Iceland

Read about LGBTI asylum in Iceland here...

Iceland is a party to the Geneva Convention of 1951 and the Protocol of 1967. Icelandic law on asylum refers directly to Article 1(A) of the Convention to define a refugee. Because of its geographic isolation, Iceland does not receive a particularly large number of refugees . In fact, a refugee law was only passed by the Icelandic parliament in 2002; prior to that time there was no framework beyond the Convention to provide for asylum. In 2001 Iceland and Norway signed an agreement with the European Community to apply the provisions of the Dublin II Regulation, determining in which European Union country a refugee can seek asylum.

In practice Iceland does not provide robust protections to those fleeing persecution in their countries of origin. Observers have noted a high rejection rate, and a significant amount of ambiguity within the asylum system . Thus, even though the situation in Iceland is generally quite positive for LGBT individuals, asylum for LGBT individuals may be difficult to successfully claim. For the purposes of immigration law, family is defined in Icelandic law to include a partner in cohabitation or a registered partnership .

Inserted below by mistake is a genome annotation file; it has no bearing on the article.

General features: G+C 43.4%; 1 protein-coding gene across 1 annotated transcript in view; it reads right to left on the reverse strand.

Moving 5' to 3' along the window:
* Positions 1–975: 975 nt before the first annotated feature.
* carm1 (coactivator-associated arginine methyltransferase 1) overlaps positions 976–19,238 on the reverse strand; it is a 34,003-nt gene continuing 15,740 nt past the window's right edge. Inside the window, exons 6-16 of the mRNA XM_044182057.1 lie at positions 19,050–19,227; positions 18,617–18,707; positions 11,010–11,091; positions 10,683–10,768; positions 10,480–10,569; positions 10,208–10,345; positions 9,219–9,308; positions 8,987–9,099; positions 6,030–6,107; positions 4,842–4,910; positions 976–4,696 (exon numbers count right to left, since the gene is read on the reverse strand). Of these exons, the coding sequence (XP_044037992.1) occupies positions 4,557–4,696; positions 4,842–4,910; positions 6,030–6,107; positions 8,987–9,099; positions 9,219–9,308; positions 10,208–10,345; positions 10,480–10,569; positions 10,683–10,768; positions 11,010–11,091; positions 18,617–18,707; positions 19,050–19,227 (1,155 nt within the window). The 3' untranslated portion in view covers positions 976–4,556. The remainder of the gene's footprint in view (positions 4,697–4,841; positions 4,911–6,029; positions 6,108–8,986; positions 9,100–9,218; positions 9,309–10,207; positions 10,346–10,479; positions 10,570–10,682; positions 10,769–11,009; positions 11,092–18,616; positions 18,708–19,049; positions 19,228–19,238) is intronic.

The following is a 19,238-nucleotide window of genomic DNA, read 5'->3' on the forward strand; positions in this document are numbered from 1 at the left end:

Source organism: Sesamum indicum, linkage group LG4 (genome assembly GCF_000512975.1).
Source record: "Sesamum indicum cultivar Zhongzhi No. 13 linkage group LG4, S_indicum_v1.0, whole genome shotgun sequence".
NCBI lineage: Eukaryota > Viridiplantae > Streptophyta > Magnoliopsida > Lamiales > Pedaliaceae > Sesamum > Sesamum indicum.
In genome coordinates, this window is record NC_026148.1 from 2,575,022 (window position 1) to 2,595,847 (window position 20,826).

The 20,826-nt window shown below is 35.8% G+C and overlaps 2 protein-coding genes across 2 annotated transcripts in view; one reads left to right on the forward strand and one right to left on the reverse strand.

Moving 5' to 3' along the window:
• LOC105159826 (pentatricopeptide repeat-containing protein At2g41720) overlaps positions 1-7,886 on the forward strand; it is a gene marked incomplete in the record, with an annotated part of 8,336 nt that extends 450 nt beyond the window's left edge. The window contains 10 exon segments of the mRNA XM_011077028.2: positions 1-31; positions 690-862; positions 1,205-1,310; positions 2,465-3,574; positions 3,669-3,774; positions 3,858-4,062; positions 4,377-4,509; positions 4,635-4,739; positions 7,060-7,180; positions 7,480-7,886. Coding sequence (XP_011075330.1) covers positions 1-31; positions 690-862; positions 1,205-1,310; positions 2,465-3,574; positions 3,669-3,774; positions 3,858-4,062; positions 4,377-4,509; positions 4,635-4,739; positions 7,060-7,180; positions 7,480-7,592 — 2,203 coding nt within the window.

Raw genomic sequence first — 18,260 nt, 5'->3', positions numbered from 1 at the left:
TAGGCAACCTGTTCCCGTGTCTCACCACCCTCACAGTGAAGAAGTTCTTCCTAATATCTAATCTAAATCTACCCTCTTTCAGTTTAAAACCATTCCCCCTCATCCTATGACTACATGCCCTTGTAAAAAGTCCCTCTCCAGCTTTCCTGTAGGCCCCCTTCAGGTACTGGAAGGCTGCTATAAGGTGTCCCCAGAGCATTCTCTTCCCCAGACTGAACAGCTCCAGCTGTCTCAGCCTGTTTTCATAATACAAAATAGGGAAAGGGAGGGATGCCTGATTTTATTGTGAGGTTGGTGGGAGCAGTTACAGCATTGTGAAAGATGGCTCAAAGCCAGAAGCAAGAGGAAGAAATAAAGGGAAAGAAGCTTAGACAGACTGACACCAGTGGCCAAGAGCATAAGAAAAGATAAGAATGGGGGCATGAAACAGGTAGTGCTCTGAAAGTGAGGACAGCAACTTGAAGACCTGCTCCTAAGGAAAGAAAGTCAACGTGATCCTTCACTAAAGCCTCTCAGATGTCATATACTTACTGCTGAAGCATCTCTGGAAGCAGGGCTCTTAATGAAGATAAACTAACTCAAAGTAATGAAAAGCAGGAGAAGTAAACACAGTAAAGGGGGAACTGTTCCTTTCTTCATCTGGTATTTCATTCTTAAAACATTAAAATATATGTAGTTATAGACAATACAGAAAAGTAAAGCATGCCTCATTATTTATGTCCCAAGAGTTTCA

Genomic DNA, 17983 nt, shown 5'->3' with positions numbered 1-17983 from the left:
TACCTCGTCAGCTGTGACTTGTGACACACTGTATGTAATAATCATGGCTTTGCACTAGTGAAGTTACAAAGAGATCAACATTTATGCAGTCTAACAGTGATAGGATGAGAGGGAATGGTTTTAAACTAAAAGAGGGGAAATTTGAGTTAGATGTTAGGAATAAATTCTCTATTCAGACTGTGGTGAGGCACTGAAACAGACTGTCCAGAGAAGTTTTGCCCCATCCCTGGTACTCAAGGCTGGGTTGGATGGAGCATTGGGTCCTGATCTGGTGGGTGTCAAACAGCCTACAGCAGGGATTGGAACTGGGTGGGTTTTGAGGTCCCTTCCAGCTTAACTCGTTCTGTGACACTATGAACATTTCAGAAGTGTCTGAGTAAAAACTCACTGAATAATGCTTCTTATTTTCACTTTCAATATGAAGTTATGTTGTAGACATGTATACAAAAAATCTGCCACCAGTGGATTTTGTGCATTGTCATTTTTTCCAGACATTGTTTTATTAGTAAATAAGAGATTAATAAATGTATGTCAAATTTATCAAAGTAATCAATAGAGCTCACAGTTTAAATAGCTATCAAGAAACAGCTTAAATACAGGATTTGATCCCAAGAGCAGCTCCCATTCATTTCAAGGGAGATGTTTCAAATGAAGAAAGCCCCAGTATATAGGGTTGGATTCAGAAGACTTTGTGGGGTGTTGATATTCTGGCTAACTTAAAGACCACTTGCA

Find more LGBTI country information on Iceland in our Country-by-Country section

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General on asylum in a non-EU member state

Refugee law is governed internationally by the 1951 Convention Relating to the Status of Refugees (the “Geneva Convention”) and the 1967 Protocol (the “Protocol”) which extended the previously limited scope of the convention. The text of the Convention defines a refugee as a person who

owing to well-founded fear of being persecuted for reason of race, religion, nationality, membership of a particular social group or political opinion, is outside the country of his nationality and is unable or, owing to such fear, is unwilling to avail himself of the protection of that country .

The United Nations High Commissioner for Refugees (UNHCR) has stated unequivocally that LGBT individuals may fall under the Convention’s definition of “refugee” when fleeing unpunished abuse and discrimination or a country where homosexuality is criminalized. Criminal laws may be per se persecution, or may only rise to persecution when applied discriminatorily or when it imposes severe penalties, including the death penalty. The absence of laws criminalizing homosexuality is also not to be considered per se evidence that there is no persecution in the country of origin.

In addition to the global law of the Convention, the Parliamentary Assembly of the Council of Europe has called on its members to consider persecution based on sexual orientation and/or gender identity as valid reasons for seeking asylum under the terms of the Convention.

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